Jan Brew-ha can say this won’t affect Arizona’s economy. Allá ella. We’ll see. For the moment, I won’t so much as spend a cent in AZ, nor drive through there. “I won’t even drink Arizona Tea,” says my friend Mickey Vega. Lo siento por los residentes de su estado, but that’s the way it is. 

So that’s my humilde opinión. I have a feeling this time things will be a little different. People are more informed. More vocal.And we now have the power of Facebook!  Social Media is a great tool for defending your point of view (either for or against Immigration Reform) and it’s not going anywhere soon. Here’s a few groups that have formed since last week: 

1 Million Strong Against Arizona Immigration Law SB 1070. 

Possible Illegal Immigrants 

Si un policia me dice papeles y yo digo tijeras gano yo 

And other links to (a great group credited with bringing down Lou Dobbs)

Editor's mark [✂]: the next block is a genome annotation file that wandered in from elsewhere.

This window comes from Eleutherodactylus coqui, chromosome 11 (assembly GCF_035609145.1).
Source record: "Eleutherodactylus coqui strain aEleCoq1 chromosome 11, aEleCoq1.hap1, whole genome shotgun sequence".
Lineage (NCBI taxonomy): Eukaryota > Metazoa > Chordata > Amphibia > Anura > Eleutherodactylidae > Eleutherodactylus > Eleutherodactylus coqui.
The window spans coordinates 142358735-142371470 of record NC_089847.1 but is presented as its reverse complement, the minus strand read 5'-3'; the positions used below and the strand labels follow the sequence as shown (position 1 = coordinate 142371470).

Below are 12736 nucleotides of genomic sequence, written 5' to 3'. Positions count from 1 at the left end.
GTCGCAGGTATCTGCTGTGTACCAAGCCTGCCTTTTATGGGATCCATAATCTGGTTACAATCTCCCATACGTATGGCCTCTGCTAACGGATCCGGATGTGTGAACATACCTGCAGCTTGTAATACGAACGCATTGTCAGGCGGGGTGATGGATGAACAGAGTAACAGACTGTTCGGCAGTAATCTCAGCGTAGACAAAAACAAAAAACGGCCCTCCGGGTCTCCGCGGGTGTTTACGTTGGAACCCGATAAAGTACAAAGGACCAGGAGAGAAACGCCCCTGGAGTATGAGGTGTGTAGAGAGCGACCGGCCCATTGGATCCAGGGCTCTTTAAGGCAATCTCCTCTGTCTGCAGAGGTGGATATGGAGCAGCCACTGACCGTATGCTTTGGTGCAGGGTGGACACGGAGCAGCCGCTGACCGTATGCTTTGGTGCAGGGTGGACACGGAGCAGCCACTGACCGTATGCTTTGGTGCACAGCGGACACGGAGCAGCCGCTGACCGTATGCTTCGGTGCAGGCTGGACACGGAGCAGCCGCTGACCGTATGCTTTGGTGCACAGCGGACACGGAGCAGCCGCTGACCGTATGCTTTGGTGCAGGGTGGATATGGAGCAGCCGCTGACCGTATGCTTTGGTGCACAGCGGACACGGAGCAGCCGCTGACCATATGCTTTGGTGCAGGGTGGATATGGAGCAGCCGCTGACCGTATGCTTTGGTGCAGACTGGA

Shame on Arizona 

And here’s a cool video link my friend Marisol Rosas sent me (Gracias!) from the Colbert Report: (Click below to watch) 

No Problemo

Theres’ still plenty to mention, but for now, here we are.  ¡Animo amigos!

Please go see “El Secreto de Sus Ojos”

"El Secreto de Sus Ojos" is a must see film.

This year’s Oscar winner for Best Foreign Language Movie, “The Secret in Their Eyes”/ “El Secreto de Sus Ojos”  just opened this past weekend in Los Angeles. It is a beautiful movie from Argentina directed by Juan José Campanella. Believe me when I say this, you MUST see this movie. De veras. ¡La tienen que ver!